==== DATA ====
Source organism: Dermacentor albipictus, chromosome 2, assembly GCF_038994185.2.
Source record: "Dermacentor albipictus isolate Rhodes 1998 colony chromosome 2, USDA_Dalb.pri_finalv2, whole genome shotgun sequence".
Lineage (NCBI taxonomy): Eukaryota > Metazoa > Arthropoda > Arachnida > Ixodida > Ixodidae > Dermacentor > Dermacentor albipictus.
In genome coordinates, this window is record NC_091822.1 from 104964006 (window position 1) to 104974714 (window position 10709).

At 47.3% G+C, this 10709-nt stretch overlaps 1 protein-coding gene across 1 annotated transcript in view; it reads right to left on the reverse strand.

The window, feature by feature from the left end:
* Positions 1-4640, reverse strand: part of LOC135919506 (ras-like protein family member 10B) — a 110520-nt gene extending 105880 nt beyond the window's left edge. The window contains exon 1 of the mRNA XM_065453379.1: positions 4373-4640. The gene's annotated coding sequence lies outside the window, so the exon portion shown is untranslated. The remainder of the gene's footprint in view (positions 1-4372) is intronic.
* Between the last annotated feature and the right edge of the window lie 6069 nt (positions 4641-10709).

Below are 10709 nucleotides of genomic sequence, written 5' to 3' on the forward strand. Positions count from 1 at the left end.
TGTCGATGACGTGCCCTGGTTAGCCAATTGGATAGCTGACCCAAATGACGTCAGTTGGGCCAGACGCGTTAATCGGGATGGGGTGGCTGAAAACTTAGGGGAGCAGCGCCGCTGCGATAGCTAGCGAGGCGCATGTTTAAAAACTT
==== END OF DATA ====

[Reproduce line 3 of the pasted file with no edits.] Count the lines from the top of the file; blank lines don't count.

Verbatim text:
Lineage (NCBI taxonomy): Eukaryota > Metazoa > Arthropoda > Arachnida > Ixodida > Ixodidae > Dermacentor > Dermacentor albipictus.